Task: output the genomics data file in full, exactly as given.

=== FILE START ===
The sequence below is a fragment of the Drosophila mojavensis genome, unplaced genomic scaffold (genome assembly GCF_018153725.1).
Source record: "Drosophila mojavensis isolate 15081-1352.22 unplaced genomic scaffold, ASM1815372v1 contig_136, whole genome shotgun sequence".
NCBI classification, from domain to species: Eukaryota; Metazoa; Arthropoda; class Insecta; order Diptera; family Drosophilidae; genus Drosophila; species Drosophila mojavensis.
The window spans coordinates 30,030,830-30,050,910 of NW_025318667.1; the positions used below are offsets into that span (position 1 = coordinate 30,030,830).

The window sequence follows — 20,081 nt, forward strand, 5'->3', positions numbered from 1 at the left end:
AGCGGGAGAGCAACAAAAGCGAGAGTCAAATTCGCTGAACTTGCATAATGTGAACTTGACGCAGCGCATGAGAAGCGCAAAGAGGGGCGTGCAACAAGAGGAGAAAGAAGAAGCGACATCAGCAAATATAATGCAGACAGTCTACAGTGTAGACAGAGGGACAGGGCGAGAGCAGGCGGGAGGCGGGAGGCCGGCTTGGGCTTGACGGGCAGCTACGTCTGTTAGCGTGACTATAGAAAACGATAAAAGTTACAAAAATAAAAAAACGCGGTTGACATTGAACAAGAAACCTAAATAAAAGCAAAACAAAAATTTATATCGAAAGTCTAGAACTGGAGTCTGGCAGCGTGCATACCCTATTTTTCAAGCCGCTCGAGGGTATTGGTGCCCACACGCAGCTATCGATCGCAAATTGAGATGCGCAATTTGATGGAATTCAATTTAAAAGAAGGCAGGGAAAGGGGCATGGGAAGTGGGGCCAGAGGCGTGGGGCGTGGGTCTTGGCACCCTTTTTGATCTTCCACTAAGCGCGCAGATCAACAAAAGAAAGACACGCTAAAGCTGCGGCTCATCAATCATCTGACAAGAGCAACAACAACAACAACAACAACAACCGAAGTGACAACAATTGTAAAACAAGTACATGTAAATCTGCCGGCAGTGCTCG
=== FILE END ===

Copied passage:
The sequence below is a fragment of the Drosophila mojavensis genome, unplaced genomic scaffold (genome assembly GCF_018153725.1).
Source record: "Drosophila mojavensis isolate 15081-1352.22 unplaced genomic scaffold, ASM1815372v1 contig_136, whole genome shotgun sequence".
NCBI classification, from domain to species: Eukaryota; Metazoa; Arthropoda; class Insecta; order Diptera; family Drosophilidae; genus Drosophila; species Drosophila mojavensis.
The window spans coordinates 30,030,830-30,050,910 of NW_025318667.1; the positions used below are offsets into that span (position 1 = coordinate 30,030,830).

The window sequence follows — 20,081 nt, forward strand, 5'->3', positions numbered from 1 at the left end:
AGCGGGAGAGCAACAAAAGCGAGAGTCAAATTCGCTGAACTTGCATAATGTGAACTTGACGCAGCGCATGAGAAGCGCAAAGAGGGGCGTGCAACAAGAGGAGAAAGAAGAAGCGACATCAGCAAATATAATGCAGACAGTCTACAGTGTAGACAGAGGGACAGGGCGAGAGCAGGCGGGAGGCGGGAGGCCGGCTTGGGCTTGACGGGCAGCTACGTCTGTTAGCGTGACTATAGAAAACGATAAAAGTTACAAAAATAAAAAAACGCGGTTGACATTGAACAAGAAACCTAAATAAAAGCAAAACAAAAATTTATATCGAAAGTCTAGAACTGGAGTCTGGCAGCGTGCATACCCTATTTTTCAAGCCGCTCGAGGGTATTGGTGCCCACACGCAGCTATCGATCGCAAATTGAGATGCGCAATTTGATGGAATTCAATTTAAAAGAAGGCAGGGAAAGGGGCATGGGAAGTGGGGCCAGAGGCGTGGGGCGTGGGTCTTGGCACCCTTTTTGATCTTCCACTAAGCGCGCAGATCAACAAAAGAAAGACACGCTAAAGCTGCGGCTCATCAATCATCTGACAAGAGCAACAACAACAACAACAACAACAACCGAAGTGACAACAATTGTAAAACAAGTACATGTAAATCTGCCGGCAGTGCTCG